That report was shocking to me as well. Our number one goal is to make sure people have access to affordable, quality health insurance, and we have a long history of serving the community so people can have the security and stability that comes from having quality coverage. We’re working to improve our healthcare system by focusing on providing access in rural areas, collaborating with doctors and community partners to address social factors and environmental conditions in which people live, and addressing the rising costs of healthcare.

You are a “healthcare insider”. If you had the power to make a change, can you share 5 changes that need to be made to improve the overall US healthcare system? Please share a story or example for each.

1). All Americans should have universal access. Better health begins with having access to care. I’m reminded of a program at Blue Cross Blue Shield of South Carolina that provides free vision screenings to daycare- and preschool-aged children in lower-income populations. One three-year-old in particular comes to mind. He was diagnosed with two conditions that would have otherwise interfered with his education and required invasive treatment. By catching them early through this screening program, he can now live life as a normal, healthy kid — riding four-wheelers and playing basketball with his mom.

2). All Americans should have consistent primary care emphasizing prevention, integrating medical and behavioral health, and supporting social needs. The emphasis on primary care is one of the most important changes on this list of top five. It is through strong primary care that individuals can prevent disease or better manage a condition. The development of the patient centered medical homes are really transforming care in the community. For example, Blue Cross Blue Shield of Michigan has designated PCMH practices in most counties. These doctors receive incentives for the quality of care they provide — including coordinating all of a patient’s care, focusing on chronic condition management, and offering extended office hours. Many reinvest those financial resources into hiring additional staff. A few have actually embedded pharmacists on their teams to help advise patients. Because of their focus on prevention, last year, Michigan’s PCMH practices had 25 percent fewer chronic-disease related inpatient stays than non-PCMH practices.

3. Physicians, hospitals, and pharmaceutical companies should be paid by health outcomes, not volume. Paying for outcomes or paying for value is increasing prevalent for hospitals and physicians. Blue Cross Blue Shield already has 41 percent of claims with value based care. Yet, those payment innovations are only just starting with pharmaceuticals. Why is this important? Blue Cross Blue Shield of Massachusetts developed an innovative way to pay for care that focuses on promoting quality and reward positive health outcomes. The New England Journal of Medicine found the model improved patient care and lowered costs with accelerated savings of 10% in 2012 and that value continues to this day.

4). Information should be widely available on where to get care and how to improve health. We are fortunate to have information so easily available. It is encouraging to see the new ways information is being made more accessible to help us make decisions on accessing care. For example, in many industries, a higher price tag often means better quality or value, but many consumers don’t know this is not the case in health care. Blue Cross NC’s SmartShopper pays customers cash for choosing the most affordable doctors and hospitals that deliver quality care. Prices for procedures can vary by thousands of dollars even in the same town. The program drives awareness of these cost differences.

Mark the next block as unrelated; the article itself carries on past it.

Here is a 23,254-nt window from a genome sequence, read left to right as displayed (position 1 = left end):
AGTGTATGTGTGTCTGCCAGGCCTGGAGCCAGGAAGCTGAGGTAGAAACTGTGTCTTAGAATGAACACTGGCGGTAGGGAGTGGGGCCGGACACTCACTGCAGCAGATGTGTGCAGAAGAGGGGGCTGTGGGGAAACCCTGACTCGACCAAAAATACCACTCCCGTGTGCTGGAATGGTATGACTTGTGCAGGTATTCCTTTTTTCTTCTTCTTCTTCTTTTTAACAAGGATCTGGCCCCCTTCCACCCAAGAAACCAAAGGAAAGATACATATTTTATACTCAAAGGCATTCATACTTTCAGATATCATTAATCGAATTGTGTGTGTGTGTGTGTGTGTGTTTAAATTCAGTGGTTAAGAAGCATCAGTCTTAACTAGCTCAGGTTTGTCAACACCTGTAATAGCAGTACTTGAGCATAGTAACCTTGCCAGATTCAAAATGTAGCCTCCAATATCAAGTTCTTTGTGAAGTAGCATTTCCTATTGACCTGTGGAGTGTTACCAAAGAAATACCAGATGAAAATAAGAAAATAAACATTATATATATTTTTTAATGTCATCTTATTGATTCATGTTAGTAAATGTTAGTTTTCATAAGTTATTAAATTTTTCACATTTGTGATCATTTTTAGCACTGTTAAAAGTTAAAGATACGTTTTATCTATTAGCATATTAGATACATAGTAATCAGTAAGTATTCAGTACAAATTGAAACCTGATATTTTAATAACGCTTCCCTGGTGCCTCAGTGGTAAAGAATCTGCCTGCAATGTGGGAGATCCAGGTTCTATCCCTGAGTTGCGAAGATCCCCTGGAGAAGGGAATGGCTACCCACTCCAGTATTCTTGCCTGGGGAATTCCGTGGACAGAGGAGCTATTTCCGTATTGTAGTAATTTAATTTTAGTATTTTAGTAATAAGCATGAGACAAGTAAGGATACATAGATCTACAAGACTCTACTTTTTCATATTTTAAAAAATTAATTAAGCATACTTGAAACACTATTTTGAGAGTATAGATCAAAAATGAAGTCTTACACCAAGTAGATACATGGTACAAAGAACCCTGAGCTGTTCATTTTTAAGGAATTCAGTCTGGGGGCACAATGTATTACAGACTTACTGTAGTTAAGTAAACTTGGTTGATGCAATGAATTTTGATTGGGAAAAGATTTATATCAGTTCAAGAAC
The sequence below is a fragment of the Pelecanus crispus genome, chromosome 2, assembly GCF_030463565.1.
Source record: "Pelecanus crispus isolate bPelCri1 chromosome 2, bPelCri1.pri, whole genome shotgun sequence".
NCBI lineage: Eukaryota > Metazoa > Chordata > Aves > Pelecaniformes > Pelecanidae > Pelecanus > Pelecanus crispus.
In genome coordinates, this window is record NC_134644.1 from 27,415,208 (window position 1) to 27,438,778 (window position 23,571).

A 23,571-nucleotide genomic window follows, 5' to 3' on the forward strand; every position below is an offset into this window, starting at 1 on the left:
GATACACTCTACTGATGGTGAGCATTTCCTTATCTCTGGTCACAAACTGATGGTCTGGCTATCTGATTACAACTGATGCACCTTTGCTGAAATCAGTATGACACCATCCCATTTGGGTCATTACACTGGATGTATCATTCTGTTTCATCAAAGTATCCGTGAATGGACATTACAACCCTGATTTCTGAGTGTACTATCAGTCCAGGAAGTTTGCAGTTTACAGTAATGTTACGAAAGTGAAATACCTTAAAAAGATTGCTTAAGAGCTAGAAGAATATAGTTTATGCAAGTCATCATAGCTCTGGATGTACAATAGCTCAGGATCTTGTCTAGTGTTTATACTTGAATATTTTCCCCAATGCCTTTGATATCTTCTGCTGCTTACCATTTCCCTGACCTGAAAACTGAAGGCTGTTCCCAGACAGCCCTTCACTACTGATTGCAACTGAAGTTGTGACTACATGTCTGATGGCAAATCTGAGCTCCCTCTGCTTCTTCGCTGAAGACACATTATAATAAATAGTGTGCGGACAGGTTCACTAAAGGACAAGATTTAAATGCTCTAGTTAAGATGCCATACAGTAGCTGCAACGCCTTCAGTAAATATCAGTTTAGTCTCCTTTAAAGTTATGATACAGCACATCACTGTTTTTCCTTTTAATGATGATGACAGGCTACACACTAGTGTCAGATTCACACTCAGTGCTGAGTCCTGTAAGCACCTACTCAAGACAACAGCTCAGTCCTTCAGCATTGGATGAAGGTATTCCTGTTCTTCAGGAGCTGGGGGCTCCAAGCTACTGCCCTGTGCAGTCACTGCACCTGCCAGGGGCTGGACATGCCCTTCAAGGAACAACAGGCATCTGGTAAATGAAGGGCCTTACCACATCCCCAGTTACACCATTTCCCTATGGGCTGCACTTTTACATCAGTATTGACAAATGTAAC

5). Proven advances in healthcare should be rapidly adopted. It is difficult for physicians to keep up with the medical advances particularly given the rapid development of technology and therapies. We need to develop ways that those advances reach those living in rural areas as fast as the urban areas. Whether that is through providing access to Centers of Excellence or new telehealth devices, there is a need to develop consistent care treatment approaches that are most effective. Blue Cross Blue Shield is also embracing pilots where we can explore “real world evidence.” Learning what interventions work is the first step before scaling solutions.

OK, it’s very nice to suggest changes, but what concrete steps would have to be done to actually manifest these changes? What can a) individuals, b) corporations, c) communities and d) leaders do to help?

As you can see from the examples, there are already positive steps being made to improve health in local communities. What is critical is developing the public-private partnerships that will enable a health care system that delivers better results for all Americans.

As a mental health professional myself, I’m particularly interested in the interplay between the general healthcare system and the mental health system. Right now we have two parallel tracks mental/behavioral health and general health. What are your thoughts about this status quo? What would you suggest to improve this?

Integrating medical and behavioral health is one of the priority areas many BCBS companies are exploring. The BCBS Health Index, which measures health across every zip code, identifies the top conditions affecting our ability to have optimal health. Would you be surprised to learn that six of the top 10 conditions are tied to behavioral health? Blue Cross Blue Shield just released a study on the health of millennials and learned that millennials have a much higher prevalence of behavioral health conditions than the generation before them. Reducing the stigma around mental health is where we need to begin. And we need to make it easier to access care for behavioral health issues. That is one of the reasons we are focused on integrating medical and behavioral health.